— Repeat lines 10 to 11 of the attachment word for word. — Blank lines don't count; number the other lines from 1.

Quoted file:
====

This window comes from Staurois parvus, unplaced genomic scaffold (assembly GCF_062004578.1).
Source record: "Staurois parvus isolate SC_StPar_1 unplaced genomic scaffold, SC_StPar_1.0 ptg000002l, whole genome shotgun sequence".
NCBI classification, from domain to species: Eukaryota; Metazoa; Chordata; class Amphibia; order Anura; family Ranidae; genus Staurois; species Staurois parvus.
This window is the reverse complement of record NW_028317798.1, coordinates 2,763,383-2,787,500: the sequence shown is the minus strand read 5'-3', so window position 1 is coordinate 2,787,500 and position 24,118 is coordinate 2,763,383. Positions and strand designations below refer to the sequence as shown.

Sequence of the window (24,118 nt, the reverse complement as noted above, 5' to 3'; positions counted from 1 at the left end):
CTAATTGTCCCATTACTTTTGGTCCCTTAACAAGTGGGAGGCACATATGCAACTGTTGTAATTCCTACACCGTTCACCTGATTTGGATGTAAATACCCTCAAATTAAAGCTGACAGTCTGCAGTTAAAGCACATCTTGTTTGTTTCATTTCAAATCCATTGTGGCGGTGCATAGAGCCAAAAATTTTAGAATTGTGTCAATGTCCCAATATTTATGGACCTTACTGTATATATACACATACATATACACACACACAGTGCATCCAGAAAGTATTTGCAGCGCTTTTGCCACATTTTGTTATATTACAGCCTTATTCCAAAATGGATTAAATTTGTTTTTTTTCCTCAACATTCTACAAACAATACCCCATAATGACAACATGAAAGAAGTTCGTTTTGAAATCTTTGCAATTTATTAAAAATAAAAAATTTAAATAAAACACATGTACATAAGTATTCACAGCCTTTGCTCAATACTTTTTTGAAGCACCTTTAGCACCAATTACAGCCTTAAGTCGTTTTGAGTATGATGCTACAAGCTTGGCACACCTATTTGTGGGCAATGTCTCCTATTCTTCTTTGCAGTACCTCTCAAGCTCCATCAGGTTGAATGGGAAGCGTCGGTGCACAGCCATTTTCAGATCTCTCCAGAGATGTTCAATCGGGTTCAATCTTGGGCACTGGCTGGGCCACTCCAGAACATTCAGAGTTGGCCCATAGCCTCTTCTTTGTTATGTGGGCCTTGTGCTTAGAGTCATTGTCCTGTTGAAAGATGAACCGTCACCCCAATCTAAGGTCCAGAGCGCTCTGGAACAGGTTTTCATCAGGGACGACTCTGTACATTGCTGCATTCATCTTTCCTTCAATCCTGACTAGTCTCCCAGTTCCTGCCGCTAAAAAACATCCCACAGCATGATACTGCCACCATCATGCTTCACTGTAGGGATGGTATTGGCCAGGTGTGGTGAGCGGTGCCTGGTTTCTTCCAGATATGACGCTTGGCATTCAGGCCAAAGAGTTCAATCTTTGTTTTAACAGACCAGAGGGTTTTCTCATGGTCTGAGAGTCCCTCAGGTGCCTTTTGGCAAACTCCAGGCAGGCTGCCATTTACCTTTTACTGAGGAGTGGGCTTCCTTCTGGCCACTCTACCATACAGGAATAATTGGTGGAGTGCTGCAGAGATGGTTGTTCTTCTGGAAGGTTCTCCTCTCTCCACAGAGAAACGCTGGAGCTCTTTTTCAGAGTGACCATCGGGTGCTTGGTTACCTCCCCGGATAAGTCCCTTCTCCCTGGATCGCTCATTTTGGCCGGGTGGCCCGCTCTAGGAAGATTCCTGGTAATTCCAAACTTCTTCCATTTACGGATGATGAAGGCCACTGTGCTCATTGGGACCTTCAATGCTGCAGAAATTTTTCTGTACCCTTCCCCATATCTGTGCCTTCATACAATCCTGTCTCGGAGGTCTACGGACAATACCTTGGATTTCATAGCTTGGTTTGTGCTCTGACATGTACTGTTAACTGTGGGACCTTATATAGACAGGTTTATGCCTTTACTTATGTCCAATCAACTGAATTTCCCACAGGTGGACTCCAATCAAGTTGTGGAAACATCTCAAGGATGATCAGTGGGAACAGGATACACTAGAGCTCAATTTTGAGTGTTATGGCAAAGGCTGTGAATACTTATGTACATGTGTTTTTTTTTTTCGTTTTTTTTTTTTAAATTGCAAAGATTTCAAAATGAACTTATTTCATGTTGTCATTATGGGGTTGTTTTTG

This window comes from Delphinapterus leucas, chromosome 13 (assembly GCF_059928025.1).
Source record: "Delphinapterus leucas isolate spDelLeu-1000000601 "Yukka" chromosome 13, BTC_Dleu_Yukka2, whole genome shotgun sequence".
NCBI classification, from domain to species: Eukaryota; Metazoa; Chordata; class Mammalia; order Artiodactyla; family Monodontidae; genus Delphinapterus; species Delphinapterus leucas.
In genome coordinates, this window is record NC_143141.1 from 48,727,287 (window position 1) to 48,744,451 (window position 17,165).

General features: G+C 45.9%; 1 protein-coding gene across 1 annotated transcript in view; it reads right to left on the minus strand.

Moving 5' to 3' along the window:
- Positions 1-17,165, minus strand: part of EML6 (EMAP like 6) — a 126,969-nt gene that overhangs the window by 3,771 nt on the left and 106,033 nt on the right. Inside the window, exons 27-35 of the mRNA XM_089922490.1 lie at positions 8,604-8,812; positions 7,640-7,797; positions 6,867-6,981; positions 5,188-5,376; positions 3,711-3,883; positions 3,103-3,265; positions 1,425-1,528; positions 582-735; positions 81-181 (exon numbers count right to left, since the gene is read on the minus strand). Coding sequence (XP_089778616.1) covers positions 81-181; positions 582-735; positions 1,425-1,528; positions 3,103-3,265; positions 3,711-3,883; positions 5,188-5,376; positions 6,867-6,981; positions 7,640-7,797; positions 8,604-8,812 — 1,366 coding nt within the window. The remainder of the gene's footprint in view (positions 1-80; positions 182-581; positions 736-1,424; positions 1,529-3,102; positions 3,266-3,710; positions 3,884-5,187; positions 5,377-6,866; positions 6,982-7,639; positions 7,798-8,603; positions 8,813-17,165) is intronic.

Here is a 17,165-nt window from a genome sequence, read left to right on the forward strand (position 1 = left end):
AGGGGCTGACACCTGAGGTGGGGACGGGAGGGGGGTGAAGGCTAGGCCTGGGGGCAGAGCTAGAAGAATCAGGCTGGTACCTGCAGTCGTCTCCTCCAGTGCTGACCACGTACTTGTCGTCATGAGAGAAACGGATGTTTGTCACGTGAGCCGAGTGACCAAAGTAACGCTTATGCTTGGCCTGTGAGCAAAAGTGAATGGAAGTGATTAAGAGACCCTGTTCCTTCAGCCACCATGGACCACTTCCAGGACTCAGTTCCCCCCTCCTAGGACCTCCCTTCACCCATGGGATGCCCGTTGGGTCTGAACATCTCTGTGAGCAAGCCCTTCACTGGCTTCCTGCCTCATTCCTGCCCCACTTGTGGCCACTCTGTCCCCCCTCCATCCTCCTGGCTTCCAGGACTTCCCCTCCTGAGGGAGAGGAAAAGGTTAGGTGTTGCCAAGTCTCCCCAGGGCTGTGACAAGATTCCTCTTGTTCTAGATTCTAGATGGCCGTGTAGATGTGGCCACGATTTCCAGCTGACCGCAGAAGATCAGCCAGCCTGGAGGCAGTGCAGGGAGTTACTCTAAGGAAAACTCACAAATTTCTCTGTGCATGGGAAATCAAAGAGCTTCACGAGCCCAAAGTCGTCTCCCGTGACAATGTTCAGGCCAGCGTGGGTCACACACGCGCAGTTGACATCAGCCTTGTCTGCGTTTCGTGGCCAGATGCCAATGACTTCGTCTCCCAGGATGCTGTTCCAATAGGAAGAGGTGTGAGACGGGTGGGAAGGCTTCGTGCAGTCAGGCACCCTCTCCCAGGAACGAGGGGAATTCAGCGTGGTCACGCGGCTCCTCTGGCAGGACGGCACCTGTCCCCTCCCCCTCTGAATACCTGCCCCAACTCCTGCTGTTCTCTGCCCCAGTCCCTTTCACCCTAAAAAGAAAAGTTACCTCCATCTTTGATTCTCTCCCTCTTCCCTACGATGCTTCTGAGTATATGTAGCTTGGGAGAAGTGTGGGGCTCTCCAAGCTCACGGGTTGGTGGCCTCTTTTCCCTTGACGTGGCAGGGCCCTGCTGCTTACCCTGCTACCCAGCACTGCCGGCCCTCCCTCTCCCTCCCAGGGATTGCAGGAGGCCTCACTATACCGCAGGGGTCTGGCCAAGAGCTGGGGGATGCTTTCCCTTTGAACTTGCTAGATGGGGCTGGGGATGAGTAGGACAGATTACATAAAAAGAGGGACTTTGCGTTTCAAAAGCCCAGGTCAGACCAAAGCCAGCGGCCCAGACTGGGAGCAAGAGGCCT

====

In genome coordinates, this window is record NC_143141.1 from 48,727,287 (window position 1) to 48,744,451 (window position 17,165).

General features: G+C 45.9%; 1 protein-coding gene across 1 annotated transcript in view; it reads right to left on the minus strand.